SEATTLE -- After what may -- or may not -- have been the final game of Ken Griffey Jr.'s brilliant career, the Seattle Mariners circled the entire field, beginning down the first-base line, marching around the outfield warning track and back along the left-field line. And when they reached the vicinity of third base, several players lifted Junior on their shoulders and carried him home.
Such an exercise would have been easier several years and many pounds ago, but what the hell. Junior carried Seattle baseball on his shoulders so many years that it was about time someone returned the favor.
When Griffey arrived in Seattle in 1989, the Mariners played in the dreary concrete Kingdome, averaged barely 12,000 fans a season, had never had so much as a winning record and were constantly threatening to move to another city. Griffey changed all that, turning the team into a winner (well, sometimes) and inspiring the city's love affair with baseball. He became the most popular player in all of baseball and one of the greatest in the game's history.
Had it not been for Griffey, there is a decent chance there might not have been a major league team in Seattle for him to have played for this past season.
Griffey's return to Seattle after nine seasons in Cincinnati (and part of a year in Chicago) was largely a success. While he didn't drive in nearly as many runs as many hoped -- Junior wasn't alone on the team in that regard -- he did finish with 19 home runs, and because pitchers still pitch him carefully, he walked enough to have a respectable on-base percentage (.324). He also helped turn the Mariners' clubhouse into a much happier place, especially for Ichiro, who carries a lot of clout.
"He's always been a hero of mine,'' Ichiro said through the Mariners' interpreter. "To get to play with that hero of mine in the same uniform and in the city of Seattle, that time I got to spend together even now seems like a dream. I believe that the time I got to spend with him is going to continue. And he's a person that even if you want to forget him, you can't forget him. I imagine that this offseason, even when I sleep, he will pop up in my dreams.''
Will he return? Griffey isn't sure. He will turn 40 next month, and his knees ache enough that he played only 11 games in the field this season. Along with the 19 home runs he hit, he also batted .214 with 57 RBIs and a .735 OPS. Griffey said he has something left in the tank and can help out younger players with his experience. He said he wants to play another season, but there are a lot of factors to consider.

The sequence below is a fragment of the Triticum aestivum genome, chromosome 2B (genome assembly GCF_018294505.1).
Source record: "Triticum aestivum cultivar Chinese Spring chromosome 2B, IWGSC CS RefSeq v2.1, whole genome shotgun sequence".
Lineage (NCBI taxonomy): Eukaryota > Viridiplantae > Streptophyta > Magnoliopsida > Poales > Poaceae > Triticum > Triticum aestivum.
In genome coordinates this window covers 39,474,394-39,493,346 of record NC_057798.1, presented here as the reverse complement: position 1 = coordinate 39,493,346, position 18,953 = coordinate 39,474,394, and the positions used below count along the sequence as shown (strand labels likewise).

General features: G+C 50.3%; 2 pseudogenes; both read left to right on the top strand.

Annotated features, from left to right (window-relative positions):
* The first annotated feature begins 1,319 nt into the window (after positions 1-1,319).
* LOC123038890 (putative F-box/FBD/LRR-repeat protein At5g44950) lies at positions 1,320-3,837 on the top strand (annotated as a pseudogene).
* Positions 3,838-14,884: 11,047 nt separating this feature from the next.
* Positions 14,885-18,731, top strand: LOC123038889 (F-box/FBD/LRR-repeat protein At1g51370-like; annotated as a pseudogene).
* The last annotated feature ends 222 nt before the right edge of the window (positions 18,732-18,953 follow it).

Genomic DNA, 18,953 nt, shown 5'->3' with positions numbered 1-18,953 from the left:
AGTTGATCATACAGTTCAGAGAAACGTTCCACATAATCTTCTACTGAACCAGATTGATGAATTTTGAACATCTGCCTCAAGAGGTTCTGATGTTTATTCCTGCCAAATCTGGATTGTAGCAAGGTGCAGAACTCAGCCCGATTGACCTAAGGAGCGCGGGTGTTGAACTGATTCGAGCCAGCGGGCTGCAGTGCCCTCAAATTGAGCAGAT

"I'm not going to go back and forth on it,'' he said, vowing to make a decision and stick to it (easier said than done). "I'm going to go home and talk it over with the family and figure out what's best for all of us.''
I've played baseball all my life. What comes next, I have no idea. I'm just glad I got to be here and got to do something that was important to me and important to my family.
”-- Ken Griffey Jr.
The other part of the equation is whether the Mariners will have room for an aging icon/designated hitter. Re-signing him as a role player probably would make sense because he was a good influence on teammates, and fans do really enjoy watching him (there were many Griffey jerseys at Safeco Field on Sunday). But the Mariners scored so few runs that they need more production from their full-time DH than Griffey gave them this season. As a friend remarked this week, there isn't a position for ambassador on a major league roster.
Having essentially grown up in major league clubhouses, Griffey acknowledged he doesn't know what would replace baseball in his life. "I've played baseball all my life. What comes next, I have no idea. I'm just glad I got to be here and got to do something that was important to me and important to my family.''
If this was his last season, Griffey's final home run came Saturday night and his final hit was an eighth-inning single Sunday afternoon. Mariners manager Don Wakamatsu lifted him for a pinch runner after his hit Sunday, and the Safeco crowd stood and cheered and demanded one last curtain call from the player who added so much pleasure to so many Seattle summers.
"That was probably the most nervous and emotional roller coaster I've ever been on as a ballplayer,'' Griffey said. "You never know whether it's going to be your last one.''
Jim Caple is a senior writer for ESPN.com.